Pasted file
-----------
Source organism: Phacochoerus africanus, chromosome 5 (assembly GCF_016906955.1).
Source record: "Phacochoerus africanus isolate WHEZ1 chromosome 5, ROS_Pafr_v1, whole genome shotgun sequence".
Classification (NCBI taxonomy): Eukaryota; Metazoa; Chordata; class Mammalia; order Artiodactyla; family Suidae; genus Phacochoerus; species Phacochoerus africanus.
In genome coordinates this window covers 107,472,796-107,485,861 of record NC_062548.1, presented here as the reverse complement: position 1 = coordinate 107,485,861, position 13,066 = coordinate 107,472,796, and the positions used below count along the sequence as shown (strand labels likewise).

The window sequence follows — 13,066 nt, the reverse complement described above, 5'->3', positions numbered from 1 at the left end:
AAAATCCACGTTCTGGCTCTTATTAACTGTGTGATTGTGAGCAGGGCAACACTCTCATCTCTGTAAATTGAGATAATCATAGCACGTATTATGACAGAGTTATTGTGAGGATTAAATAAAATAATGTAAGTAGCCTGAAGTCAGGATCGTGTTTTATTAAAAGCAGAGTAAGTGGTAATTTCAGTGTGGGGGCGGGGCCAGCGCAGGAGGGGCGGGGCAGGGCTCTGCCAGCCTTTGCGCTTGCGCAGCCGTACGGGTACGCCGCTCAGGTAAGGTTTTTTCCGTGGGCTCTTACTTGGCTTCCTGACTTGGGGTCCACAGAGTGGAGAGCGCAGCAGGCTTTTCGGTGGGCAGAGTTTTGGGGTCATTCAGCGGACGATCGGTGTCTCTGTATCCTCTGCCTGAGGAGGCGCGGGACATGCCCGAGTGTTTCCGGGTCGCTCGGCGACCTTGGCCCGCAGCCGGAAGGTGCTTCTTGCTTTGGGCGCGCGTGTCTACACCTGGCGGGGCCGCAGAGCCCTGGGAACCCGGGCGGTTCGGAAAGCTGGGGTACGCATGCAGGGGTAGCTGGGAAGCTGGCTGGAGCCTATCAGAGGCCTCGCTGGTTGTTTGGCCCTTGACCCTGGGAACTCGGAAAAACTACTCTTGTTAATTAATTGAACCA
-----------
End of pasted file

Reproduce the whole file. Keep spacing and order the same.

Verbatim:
Source organism: Phacochoerus africanus, chromosome 5 (assembly GCF_016906955.1).
Source record: "Phacochoerus africanus isolate WHEZ1 chromosome 5, ROS_Pafr_v1, whole genome shotgun sequence".
Classification (NCBI taxonomy): Eukaryota; Metazoa; Chordata; class Mammalia; order Artiodactyla; family Suidae; genus Phacochoerus; species Phacochoerus africanus.
In genome coordinates this window covers 107,472,796-107,485,861 of record NC_062548.1, presented here as the reverse complement: position 1 = coordinate 107,485,861, position 13,066 = coordinate 107,472,796, and the positions used below count along the sequence as shown (strand labels likewise).

The window sequence follows — 13,066 nt, the reverse complement described above, 5'->3', positions numbered from 1 at the left end:
AAAATCCACGTTCTGGCTCTTATTAACTGTGTGATTGTGAGCAGGGCAACACTCTCATCTCTGTAAATTGAGATAATCATAGCACGTATTATGACAGAGTTATTGTGAGGATTAAATAAAATAATGTAAGTAGCCTGAAGTCAGGATCGTGTTTTATTAAAAGCAGAGTAAGTGGTAATTTCAGTGTGGGGGCGGGGCCAGCGCAGGAGGGGCGGGGCAGGGCTCTGCCAGCCTTTGCGCTTGCGCAGCCGTACGGGTACGCCGCTCAGGTAAGGTTTTTTCCGTGGGCTCTTACTTGGCTTCCTGACTTGGGGTCCACAGAGTGGAGAGCGCAGCAGGCTTTTCGGTGGGCAGAGTTTTGGGGTCATTCAGCGGACGATCGGTGTCTCTGTATCCTCTGCCTGAGGAGGCGCGGGACATGCCCGAGTGTTTCCGGGTCGCTCGGCGACCTTGGCCCGCAGCCGGAAGGTGCTTCTTGCTTTGGGCGCGCGTGTCTACACCTGGCGGGGCCGCAGAGCCCTGGGAACCCGGGCGGTTCGGAAAGCTGGGGTACGCATGCAGGGGTAGCTGGGAAGCTGGCTGGAGCCTATCAGAGGCCTCGCTGGTTGTTTGGCCCTTGACCCTGGGAACTCGGAAAAACTACTCTTGTTAATTAATTGAACCA